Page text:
It is indeed in the Puritan beginnings of the American nation that we should look for the formative factors which shaped America's image of itself, its self-awareness and analysis, and, by contrast, its awareness of and attitude towards the Arab World, its land and people.

It is unnecessary for the present study to relate the story of the settlement of the New World and the subsequent religious, political and social developments of the American people. The story is well-known and has been documented many times over by able historians. However, it is important to examine a number of ideas and themes in order to explore the way in which they contributed to the shaping of the American concept of Arabs, Muslems, and their part of the world. This selection is not the result of a random process, neither is it inclusive; only a few of the most influential and popular ideas will be treated. The aim of this analysis is to show how these ideas have influenced, in varying degrees, the basic attitude of Americans toward the Arabs and Muslems, and how this attitude shaped their behavior on coming in contact with them.

Briefly, the selection includes the following ideas:

(1) The existence of an overall Providential plan within which the Puritans and Pilgrims saw their immigration to the New World and the role which was assigned them by God.

(2) The conviction that those Protestants who emigrated from Europe (especially from England), and settled in the New World were God's people, chosen by divine ordinance to escape the corruption and iniquities of the Old World.

(3) The settlers in America enjoyed a covenantal relation with the Creator and were thus partners in a divine mission.

(4) As covenanted people, Americans saw their religious community as the Church of Visible Saints and considered the members of that community to be citizens in the Kingdom of God.

(5) Partnership in the covenant implied the awesome duty of enlightening and saving the rest of the world.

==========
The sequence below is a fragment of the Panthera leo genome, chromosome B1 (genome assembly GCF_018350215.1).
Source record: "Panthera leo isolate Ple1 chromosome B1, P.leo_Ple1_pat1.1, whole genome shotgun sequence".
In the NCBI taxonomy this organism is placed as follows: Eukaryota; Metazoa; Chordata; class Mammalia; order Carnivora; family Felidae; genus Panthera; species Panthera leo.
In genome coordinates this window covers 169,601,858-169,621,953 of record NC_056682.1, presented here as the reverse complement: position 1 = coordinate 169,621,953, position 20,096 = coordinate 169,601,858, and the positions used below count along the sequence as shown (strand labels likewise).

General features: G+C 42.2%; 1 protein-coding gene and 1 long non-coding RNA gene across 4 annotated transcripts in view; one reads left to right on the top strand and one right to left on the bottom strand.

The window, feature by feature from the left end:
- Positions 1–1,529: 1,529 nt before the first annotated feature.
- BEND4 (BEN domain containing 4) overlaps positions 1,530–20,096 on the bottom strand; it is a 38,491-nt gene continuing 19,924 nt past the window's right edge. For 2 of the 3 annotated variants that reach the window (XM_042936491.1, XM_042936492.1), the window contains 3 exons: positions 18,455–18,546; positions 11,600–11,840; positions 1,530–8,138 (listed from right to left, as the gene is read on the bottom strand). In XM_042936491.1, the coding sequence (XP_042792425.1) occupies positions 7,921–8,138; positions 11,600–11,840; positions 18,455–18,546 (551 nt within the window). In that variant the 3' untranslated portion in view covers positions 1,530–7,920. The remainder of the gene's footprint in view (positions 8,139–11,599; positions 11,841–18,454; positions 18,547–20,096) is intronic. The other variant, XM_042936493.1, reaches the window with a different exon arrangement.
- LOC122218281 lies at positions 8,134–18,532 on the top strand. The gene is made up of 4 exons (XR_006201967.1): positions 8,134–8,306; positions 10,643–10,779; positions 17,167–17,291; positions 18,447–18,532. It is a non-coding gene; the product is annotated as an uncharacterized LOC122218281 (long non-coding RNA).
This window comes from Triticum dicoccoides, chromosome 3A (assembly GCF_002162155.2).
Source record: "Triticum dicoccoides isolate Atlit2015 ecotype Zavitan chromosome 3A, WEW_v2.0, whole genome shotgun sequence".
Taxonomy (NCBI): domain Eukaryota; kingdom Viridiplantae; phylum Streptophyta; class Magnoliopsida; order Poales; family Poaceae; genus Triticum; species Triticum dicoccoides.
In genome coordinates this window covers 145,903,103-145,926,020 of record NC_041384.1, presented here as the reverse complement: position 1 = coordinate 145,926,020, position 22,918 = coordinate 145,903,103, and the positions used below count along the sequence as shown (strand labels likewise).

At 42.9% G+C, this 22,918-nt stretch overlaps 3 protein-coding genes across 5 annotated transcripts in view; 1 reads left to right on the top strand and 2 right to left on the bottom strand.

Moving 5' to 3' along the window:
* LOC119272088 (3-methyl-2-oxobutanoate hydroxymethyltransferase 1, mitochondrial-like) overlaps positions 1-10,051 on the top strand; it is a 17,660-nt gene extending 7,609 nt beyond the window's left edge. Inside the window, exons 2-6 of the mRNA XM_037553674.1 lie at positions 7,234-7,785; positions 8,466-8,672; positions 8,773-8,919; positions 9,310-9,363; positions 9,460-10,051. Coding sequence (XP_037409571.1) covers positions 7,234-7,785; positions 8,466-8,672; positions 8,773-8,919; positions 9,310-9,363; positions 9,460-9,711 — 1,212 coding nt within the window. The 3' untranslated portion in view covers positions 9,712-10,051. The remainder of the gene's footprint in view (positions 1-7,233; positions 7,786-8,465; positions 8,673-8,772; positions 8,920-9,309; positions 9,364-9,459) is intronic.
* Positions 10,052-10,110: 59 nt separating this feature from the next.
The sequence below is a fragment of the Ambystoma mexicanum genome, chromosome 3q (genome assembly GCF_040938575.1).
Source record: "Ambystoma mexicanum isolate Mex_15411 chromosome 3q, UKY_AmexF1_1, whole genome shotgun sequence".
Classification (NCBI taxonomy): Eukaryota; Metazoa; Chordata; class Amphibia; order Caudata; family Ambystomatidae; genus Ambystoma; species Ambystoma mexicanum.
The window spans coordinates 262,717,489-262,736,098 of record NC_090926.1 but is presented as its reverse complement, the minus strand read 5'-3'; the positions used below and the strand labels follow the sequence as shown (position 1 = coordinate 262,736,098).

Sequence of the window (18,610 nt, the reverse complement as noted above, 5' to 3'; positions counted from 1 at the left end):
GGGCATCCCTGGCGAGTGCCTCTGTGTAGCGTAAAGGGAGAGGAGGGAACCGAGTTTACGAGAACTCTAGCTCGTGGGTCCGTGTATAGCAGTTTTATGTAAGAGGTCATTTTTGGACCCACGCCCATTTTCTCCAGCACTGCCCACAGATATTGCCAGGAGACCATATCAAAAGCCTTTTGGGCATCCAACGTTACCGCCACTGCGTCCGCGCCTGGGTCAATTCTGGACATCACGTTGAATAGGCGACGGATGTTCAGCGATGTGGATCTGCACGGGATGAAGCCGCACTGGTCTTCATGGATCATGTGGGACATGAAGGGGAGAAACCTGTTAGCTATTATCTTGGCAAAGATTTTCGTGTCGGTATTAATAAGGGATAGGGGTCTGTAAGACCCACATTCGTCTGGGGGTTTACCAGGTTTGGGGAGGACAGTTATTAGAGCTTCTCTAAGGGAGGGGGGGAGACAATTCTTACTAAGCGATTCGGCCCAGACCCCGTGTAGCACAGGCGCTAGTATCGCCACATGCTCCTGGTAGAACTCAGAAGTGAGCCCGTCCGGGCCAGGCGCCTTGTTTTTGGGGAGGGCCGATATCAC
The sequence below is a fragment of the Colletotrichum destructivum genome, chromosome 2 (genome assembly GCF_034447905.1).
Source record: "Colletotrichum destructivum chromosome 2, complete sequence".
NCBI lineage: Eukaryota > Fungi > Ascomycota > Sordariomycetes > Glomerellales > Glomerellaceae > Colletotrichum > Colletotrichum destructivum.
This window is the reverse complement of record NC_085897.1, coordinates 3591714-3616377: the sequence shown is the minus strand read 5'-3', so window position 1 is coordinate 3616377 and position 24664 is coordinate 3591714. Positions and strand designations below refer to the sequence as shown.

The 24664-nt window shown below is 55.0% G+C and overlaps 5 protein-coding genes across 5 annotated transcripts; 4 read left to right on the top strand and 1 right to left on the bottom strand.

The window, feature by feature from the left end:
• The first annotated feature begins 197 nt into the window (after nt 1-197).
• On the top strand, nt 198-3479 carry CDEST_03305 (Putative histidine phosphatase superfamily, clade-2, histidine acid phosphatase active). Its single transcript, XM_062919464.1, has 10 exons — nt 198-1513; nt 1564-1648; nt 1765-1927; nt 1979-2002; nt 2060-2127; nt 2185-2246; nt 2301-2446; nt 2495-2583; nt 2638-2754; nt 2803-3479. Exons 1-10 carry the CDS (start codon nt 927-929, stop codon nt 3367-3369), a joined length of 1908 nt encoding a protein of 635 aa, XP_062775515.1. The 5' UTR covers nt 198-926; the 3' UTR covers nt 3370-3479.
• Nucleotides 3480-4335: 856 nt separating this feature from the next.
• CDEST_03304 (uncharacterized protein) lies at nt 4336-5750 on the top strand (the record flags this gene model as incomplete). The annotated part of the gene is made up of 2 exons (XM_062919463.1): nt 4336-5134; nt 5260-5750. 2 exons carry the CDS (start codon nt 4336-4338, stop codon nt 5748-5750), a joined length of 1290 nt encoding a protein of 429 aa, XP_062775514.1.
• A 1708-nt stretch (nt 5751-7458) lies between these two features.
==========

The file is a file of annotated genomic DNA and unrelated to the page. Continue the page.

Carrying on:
Although these ideas are by their very nature visionary and idealistic, they continue to shape the behavior and attitude of American private individuals and public figures. Furthermore, in spite of an idealistic and visionary nature — perhaps one should say because of it — these ideas have frequently resulted in encouraging a superior, sometimes racist, attitude towards the rest of mankind.


The principle of a Providential plan is a central concept in Puritan theology and behavior. Puritans saw every detail in their daily life, indeed in life generally, as the unfolding of a Providential plan which existed from the beginning of time. That is to say, the hand of Providence governs their actions and their destiny, as well as the shape and existence of things in the universe. Nothing happens in vain; everything leads to a preconceived goal. In Puritan diaries and journals — Samuel Sewall's Diary is a good example — it can be seen to what extent the belief in Providence influenced the thinking of the Puritans and their way of life. It was within the framework of this Providential plan that the Pilgrims saw their journey to the New World. As agents of God's will, the Pilgrim Fathers considered the founding of their communities in the New World as a sign of manifest, divine election and favor.


Excerpted from "For Zion's Sake"
by .
Copyright © 2005 Fuad Sha'ban.
Excerpted by permission of Pluto Press.
All rights reserved. No part of this excerpt may be reproduced or reprinted without permission in writing from the publisher.
Excerpts are provided by Dial-A-Book Inc. solely for the personal use of visitors to this web site.

Table of Contents

Foreword by Dr. Louis J. Budd
Introductory Essay by Dr. Ralph Braibanti
Part I - In the Beginning: Christopher Columbus and the Quest for Zion
Part II - Zion in America
1 - A Place for My People
2 - The Star in the West
3 - The Great Seal of the United States of America
4 - The Vision of Zion: The American Myth of the City on a Hill
5 - Zion and the African-American Experience
Part III - The Promised Land: American Travelers in the Orient: The Quest for Zion
Part IV - Religion in America
1 - The Judeo-Christian Tradition: Prelude
2 - The Role of Religion in American Life
3 - America and the Millennial Fever